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Black Women’s Narratives of NHS Work-Based Learning: An Ethnodrama

The Difference between Rhetoric and Lived Experience

Peggy Warren

This is an eight-scene drama portraying black women reliving their journey through higher education and work-based learning. Black women’s voices are the focus, reflecting on the complexities and dynamics of institutional power, professional exploitation, silencing, subordination and non-transformative education. A black feminist standpoint theoretical approach with an autoethnographic presentation invites the reader into the camaraderie, emotions, tears and laughter of a cohort of mature black healthcare workers engaging in a foundation degree with a promise of promotion. The author captures the voices of the women, weaves in her own account and sets the stories in fictional locations. Using cultural sayings, black philosophy and black music in a creative way, this work offers a platform from which to start discussions on black women’s labour in the NHS.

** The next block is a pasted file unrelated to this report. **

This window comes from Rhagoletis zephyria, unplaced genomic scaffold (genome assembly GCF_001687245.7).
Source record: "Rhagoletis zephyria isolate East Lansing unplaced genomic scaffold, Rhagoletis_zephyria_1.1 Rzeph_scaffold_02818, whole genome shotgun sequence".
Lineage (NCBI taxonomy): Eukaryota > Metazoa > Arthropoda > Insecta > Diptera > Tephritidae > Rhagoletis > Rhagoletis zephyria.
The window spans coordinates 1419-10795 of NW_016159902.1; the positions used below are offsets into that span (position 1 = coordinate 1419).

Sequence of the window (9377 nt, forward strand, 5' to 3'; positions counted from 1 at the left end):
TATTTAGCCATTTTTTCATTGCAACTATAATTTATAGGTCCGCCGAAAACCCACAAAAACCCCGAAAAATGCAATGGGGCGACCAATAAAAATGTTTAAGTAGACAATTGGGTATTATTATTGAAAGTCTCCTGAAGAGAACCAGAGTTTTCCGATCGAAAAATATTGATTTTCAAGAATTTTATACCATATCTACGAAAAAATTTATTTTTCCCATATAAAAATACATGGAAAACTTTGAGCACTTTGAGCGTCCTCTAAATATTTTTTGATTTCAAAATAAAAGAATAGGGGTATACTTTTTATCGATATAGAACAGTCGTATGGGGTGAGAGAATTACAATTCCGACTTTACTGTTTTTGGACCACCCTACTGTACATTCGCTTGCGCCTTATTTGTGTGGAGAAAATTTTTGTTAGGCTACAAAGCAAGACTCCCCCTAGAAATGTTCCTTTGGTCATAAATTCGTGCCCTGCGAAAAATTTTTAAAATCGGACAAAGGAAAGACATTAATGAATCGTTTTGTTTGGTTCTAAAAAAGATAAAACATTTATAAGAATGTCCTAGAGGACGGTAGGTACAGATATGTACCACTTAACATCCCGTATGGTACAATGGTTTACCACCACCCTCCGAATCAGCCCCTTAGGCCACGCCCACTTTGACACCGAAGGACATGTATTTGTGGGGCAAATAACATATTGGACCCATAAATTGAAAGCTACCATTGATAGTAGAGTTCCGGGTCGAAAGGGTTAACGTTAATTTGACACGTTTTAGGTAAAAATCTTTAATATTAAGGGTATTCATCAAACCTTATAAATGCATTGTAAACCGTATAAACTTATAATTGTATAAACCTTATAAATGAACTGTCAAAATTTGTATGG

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Scene 2. Black women, it’s time to break the silence

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SCENE 2

Black women, it’s time to break the silence

At noon, on a very chilly November day in 2012, a group of mature Black women converge in a community room in Handsworth, Birmingham. The room is large with oversized radiators which effectively keep the chills at bay. Scattered around the room are comfy chairs. There is a small kitchenette to the left of the room. Before long the women are active in the kitchenette. Microwaves are pinging and the contents of the microwaves exude a plethora of fragrances from Caribbean cuisines. There is an array of Chicken: jerked, stewed and fried systematically placed on the worktop. Piping hot rice boiled with coconut milk is steaming in Pyrex bowls. On foil trays are giant fried dumplings and in a Tupperware bowl next to the dumplings is Caribbean coleslaw.

Punch is poured from bottles and jugs. One punch has J. Wray and Nephew rum (fire wata), alongside it is a second jug with punch for the drivers, the lightweights and the faithful.

Scattered around the room are: Bese Saka aged 47, Mate Masie 50, Nsoromma 38, Nsaa 41, Akoma 50, Aya 41, SunSum 50, Akoben 51, GyeNyame 45, Dame-Dame 48 and Sankofa 45. Between them, they have given a prodigious fourteen decades and four years’ service to the NHS in the UK. The academic supporting the women in their Black feminist epistemological search is Mama B.

Mama...

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